Anywho, as I said, the hat isn't quite finished yet, but here is what all of the pieces look like laid out to their planned configuration.

Tuesday, April 10, 2012

Birdie Hat

I finished my little faux birdie tilt topper hat today. Nothing fancy - I was basically playing around with a piece of scrap felt that was leftover from making another hat. The bird is my first real attempt to recreate a vintage faux birdie, and I need to work on getting my feathers to flow a little better. The crown is open, and pushed in on the sides. I was patterning this hat after one of my beloved Frank Palma 1940s tilt hats (which also had an open crown with faux bird on top).

All in all, I like it, and I can't wait to wear it!

Monday, April 09, 2012

Poo-Tastic Easter Weekend

Well, you know those crazy farmers: they never take a break...or a Sabbath. This weekend was no exception! For an Easter bonnet, I wore a Carhartt beanie. My basket of eggs was actually a shovelful of donkey poo. Just in case some of you were beginning to think that I was too much of a girlie-girl! *wink*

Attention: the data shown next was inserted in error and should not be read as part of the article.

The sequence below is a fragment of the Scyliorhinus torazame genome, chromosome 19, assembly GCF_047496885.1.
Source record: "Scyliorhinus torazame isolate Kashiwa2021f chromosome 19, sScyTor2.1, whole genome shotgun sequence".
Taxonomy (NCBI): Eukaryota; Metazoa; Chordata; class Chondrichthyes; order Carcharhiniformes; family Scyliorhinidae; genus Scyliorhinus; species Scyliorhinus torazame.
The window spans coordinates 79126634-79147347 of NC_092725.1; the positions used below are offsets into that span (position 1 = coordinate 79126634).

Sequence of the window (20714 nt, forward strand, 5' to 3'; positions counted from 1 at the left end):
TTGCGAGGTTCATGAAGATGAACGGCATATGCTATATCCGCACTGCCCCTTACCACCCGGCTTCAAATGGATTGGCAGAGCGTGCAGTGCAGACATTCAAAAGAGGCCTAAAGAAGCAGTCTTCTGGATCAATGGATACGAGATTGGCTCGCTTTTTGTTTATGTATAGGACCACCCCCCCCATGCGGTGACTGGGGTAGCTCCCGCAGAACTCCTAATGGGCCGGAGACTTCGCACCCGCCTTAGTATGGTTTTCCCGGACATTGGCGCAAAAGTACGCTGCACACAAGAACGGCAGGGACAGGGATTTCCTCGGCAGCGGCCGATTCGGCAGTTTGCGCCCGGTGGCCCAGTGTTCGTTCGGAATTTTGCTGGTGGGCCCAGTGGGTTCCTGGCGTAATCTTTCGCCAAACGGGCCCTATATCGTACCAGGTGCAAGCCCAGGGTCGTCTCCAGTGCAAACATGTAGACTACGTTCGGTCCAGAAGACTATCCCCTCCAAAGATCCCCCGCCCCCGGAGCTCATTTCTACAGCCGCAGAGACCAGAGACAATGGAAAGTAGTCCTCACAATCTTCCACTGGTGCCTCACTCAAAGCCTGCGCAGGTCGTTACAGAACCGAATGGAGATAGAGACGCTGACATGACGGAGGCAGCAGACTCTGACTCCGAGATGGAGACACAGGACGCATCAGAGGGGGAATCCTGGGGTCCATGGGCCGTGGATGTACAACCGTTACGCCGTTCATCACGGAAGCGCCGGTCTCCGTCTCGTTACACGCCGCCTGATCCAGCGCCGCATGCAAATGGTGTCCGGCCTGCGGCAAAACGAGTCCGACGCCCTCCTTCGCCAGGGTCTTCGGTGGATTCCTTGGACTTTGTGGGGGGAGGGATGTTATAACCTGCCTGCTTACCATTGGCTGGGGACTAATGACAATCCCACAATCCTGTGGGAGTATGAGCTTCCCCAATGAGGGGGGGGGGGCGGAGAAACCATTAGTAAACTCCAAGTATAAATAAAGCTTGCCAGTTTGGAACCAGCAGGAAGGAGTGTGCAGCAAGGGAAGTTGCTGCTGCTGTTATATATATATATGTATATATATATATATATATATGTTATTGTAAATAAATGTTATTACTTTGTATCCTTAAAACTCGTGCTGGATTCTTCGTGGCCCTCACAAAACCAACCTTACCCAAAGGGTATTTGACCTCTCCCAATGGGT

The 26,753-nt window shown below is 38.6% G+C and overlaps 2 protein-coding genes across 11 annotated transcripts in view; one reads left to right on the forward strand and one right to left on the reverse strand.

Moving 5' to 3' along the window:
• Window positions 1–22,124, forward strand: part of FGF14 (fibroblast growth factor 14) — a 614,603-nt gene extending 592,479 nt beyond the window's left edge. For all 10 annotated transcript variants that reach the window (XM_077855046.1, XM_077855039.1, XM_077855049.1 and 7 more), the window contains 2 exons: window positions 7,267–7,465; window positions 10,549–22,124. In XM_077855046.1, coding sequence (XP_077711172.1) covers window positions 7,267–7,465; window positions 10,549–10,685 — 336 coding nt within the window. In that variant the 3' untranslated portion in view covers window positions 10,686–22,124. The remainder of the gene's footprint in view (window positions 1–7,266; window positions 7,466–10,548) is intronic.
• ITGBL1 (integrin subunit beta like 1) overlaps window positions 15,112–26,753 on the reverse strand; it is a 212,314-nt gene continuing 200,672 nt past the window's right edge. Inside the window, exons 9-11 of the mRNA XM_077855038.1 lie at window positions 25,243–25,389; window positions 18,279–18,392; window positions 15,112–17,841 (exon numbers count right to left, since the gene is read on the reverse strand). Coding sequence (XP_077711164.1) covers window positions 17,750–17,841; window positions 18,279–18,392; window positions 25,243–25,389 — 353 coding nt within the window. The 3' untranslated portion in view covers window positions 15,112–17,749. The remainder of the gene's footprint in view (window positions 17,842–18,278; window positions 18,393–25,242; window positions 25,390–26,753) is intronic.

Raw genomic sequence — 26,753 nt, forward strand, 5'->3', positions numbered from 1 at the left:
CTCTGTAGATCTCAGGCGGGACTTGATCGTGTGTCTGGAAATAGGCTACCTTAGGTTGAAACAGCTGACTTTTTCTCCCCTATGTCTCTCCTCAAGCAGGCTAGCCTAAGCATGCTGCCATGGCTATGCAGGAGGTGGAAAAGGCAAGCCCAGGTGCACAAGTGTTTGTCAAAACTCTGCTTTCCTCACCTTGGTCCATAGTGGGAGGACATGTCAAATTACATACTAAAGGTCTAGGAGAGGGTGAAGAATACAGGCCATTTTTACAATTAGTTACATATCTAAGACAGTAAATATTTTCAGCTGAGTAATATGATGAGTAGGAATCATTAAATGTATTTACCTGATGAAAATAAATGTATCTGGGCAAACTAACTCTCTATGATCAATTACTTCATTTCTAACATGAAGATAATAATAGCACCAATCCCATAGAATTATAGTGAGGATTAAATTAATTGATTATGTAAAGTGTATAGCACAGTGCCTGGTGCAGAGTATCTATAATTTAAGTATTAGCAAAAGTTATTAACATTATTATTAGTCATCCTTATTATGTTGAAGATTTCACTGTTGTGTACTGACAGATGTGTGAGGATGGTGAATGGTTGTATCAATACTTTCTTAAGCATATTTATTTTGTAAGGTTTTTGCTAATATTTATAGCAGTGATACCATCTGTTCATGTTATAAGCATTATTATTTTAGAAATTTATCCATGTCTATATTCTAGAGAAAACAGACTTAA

This is what came off of ONE donkey pasture (and we cleaned out both of them this weekend!). Amazingly, we actually clean the pastures out every 6 months or so. The problem is that we have magical poo-producing donkeys. The good news is that we have VERY happy tomatoes every year!

Tuesday, April 03, 2012

The "Rosalind": A 1940s Vintage-Inspired Felt Tilt Hat

Using a basic oval hat block (hand-carved by my wonderful husband!), the lovely Jeanna created this fabulous sculpted brown felt tilt hat! It is actually made of a single piece of felt with a gathered base (gathers are tucked into the back brim, creating some very cool accordion pleats). Because I wanted the focus to be on the fascinating structure of this hat, I trimmed it very simply with some sheer metallic gold ribbon, and made a messy little bow in back. If this were a true vintage tilt hat, it would be held on the head using a stiff piece of circular felt at the back of the hat. However, I chose to attach an elastic band.




We have named the hat after Rosalind Russell, a movie actress from the 1930s/1940s.

The "Rosalind" will be available for sale as a custom order on Etsy very soon!